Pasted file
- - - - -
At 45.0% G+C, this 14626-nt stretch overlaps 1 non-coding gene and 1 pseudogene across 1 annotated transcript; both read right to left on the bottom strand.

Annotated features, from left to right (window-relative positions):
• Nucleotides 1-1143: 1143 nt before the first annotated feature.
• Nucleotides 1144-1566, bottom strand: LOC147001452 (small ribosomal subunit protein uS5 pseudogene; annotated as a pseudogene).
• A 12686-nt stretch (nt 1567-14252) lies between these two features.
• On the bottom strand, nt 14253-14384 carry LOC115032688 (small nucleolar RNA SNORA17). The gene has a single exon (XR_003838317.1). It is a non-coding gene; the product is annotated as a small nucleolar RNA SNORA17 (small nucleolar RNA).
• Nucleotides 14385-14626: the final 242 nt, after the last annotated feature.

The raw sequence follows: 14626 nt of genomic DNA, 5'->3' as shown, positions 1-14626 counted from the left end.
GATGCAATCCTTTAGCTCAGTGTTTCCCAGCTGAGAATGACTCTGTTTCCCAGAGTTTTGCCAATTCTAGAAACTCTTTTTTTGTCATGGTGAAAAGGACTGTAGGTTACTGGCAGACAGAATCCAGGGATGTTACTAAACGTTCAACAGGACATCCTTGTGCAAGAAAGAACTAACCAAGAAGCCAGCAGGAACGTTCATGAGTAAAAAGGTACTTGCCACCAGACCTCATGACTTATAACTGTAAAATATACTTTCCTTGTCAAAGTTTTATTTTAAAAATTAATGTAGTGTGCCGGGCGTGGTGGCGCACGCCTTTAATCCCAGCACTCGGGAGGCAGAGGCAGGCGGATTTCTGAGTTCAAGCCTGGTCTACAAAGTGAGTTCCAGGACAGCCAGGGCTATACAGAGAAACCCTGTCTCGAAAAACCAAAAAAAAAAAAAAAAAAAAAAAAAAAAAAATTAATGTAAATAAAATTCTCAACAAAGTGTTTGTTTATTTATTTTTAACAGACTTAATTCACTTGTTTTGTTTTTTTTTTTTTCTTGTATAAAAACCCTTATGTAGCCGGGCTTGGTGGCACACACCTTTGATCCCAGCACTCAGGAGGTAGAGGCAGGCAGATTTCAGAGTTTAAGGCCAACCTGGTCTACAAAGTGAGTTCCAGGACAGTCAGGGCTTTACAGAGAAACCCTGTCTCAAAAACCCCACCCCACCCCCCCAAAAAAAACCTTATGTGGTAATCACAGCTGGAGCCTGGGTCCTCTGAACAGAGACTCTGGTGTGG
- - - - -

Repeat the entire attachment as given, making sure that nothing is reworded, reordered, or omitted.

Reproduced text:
At 45.0% G+C, this 14626-nt stretch overlaps 1 non-coding gene and 1 pseudogene across 1 annotated transcript; both read right to left on the bottom strand.

Annotated features, from left to right (window-relative positions):
• Nucleotides 1-1143: 1143 nt before the first annotated feature.
• Nucleotides 1144-1566, bottom strand: LOC147001452 (small ribosomal subunit protein uS5 pseudogene; annotated as a pseudogene).
• A 12686-nt stretch (nt 1567-14252) lies between these two features.
• On the bottom strand, nt 14253-14384 carry LOC115032688 (small nucleolar RNA SNORA17). The gene has a single exon (XR_003838317.1). It is a non-coding gene; the product is annotated as a small nucleolar RNA SNORA17 (small nucleolar RNA).
• Nucleotides 14385-14626: the final 242 nt, after the last annotated feature.

The raw sequence follows: 14626 nt of genomic DNA, 5'->3' as shown, positions 1-14626 counted from the left end.
GATGCAATCCTTTAGCTCAGTGTTTCCCAGCTGAGAATGACTCTGTTTCCCAGAGTTTTGCCAATTCTAGAAACTCTTTTTTTGTCATGGTGAAAAGGACTGTAGGTTACTGGCAGACAGAATCCAGGGATGTTACTAAACGTTCAACAGGACATCCTTGTGCAAGAAAGAACTAACCAAGAAGCCAGCAGGAACGTTCATGAGTAAAAAGGTACTTGCCACCAGACCTCATGACTTATAACTGTAAAATATACTTTCCTTGTCAAAGTTTTATTTTAAAAATTAATGTAGTGTGCCGGGCGTGGTGGCGCACGCCTTTAATCCCAGCACTCGGGAGGCAGAGGCAGGCGGATTTCTGAGTTCAAGCCTGGTCTACAAAGTGAGTTCCAGGACAGCCAGGGCTATACAGAGAAACCCTGTCTCGAAAAACCAAAAAAAAAAAAAAAAAAAAAAAAAAAAAAATTAATGTAAATAAAATTCTCAACAAAGTGTTTGTTTATTTATTTTTAACAGACTTAATTCACTTGTTTTGTTTTTTTTTTTTTCTTGTATAAAAACCCTTATGTAGCCGGGCTTGGTGGCACACACCTTTGATCCCAGCACTCAGGAGGTAGAGGCAGGCAGATTTCAGAGTTTAAGGCCAACCTGGTCTACAAAGTGAGTTCCAGGACAGTCAGGGCTTTACAGAGAAACCCTGTCTCAAAAACCCCACCCCACCCCCCCAAAAAAAACCTTATGTGGTAATCACAGCTGGAGCCTGGGTCCTCTGAACAGAGACTCTGGTGTGG